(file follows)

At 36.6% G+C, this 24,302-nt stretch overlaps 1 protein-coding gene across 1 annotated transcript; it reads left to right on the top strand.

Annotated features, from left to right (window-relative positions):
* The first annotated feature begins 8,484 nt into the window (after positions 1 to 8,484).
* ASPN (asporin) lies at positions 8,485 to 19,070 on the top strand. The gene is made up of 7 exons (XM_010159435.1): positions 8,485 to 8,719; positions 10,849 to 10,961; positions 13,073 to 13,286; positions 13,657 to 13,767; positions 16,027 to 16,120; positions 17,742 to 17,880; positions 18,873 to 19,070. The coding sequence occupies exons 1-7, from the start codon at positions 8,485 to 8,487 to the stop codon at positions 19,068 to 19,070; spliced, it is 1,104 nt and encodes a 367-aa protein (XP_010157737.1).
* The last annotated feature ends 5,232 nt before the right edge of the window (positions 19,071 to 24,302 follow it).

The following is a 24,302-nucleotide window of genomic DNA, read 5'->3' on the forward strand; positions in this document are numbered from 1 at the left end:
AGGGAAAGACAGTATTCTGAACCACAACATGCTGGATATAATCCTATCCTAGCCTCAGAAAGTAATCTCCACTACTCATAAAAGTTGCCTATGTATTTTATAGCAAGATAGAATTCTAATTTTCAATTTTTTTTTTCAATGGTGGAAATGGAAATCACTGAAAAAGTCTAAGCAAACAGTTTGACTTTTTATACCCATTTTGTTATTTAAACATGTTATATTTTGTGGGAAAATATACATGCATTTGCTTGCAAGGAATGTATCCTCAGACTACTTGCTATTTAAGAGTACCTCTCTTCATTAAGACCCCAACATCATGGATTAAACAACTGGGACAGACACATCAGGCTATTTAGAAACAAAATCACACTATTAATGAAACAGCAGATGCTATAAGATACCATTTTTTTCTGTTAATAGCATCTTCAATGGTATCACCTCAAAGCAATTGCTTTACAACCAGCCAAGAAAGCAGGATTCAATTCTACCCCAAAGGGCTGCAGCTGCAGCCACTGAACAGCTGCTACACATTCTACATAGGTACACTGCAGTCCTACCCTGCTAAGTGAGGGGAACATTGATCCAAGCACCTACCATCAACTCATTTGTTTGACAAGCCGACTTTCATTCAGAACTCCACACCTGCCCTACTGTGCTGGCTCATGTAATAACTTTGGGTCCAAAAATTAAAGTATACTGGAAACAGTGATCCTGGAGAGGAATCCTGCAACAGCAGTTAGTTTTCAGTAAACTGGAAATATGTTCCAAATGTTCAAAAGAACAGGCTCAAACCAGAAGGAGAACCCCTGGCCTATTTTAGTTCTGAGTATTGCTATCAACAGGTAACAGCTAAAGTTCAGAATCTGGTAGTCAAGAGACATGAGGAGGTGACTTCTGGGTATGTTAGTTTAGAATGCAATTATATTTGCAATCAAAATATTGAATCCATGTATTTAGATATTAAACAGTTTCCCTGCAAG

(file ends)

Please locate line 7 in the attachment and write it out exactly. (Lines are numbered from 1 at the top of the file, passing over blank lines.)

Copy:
AGGGAAAGACAGTATTCTGAACCACAACATGCTGGATATAATCCTATCCTAGCCTCAGAAAGTAATCTCCACTACTCATAAAAGTTGCCTATGTATTTTATAGCAAGATAGAATTCTAATTTTCAATTTTTTTTTTCAATGGTGGAAATGGAAATCACTGAAAAAGTCTAAGCAAACAGTTTGACTTTTTATACCCATTTTGTTATTTAAACATGTTATATTTTGTGGGAAAATATACATGCATTTGCTTGCAAGGAATGTATCCTCAGACTACTTGCTATTTAAGAGTACCTCTCTTCATTAAGACCCCAACATCATGGATTAAACAACTGGGACAGACACATCAGGCTATTTAGAAACAAAATCACACTATTAATGAAACAGCAGATGCTATAAGATACCATTTTTTTCTGTTAATAGCATCTTCAATGGTATCACCTCAAAGCAATTGCTTTACAACCAGCCAAGAAAGCAGGATTCAATTCTACCCCAAAGGGCTGCAGCTGCAGCCACTGAACAGCTGCTACACATTCTACATAGGTACACTGCAGTCCTACCCTGCTAAGTGAGGGGAACATTGATCCAAGCACCTACCATCAACTCATTTGTTTGACAAGCCGACTTTCATTCAGAACTCCACACCTGCCCTACTGTGCTGGCTCATGTAATAACTTTGGGTCCAAAAATTAAAGTATACTGGAAACAGTGATCCTGGAGAGGAATCCTGCAACAGCAGTTAGTTTTCAGTAAACTGGAAATATGTTCCAAATGTTCAAAAGAACAGGCTCAAACCAGAAGGAGAACCCCTGGCCTATTTTAGTTCTGAGTATTGCTATCAACAGGTAACAGCTAAAGTTCAGAATCTGGTAGTCAAGAGACATGAGGAGGTGACTTCTGGGTATGTTAGTTTAGAATGCAATTATATTTGCAATCAAAATATTGAATCCATGTATTTAGATATTAAACAGTTTCCCTGCAAG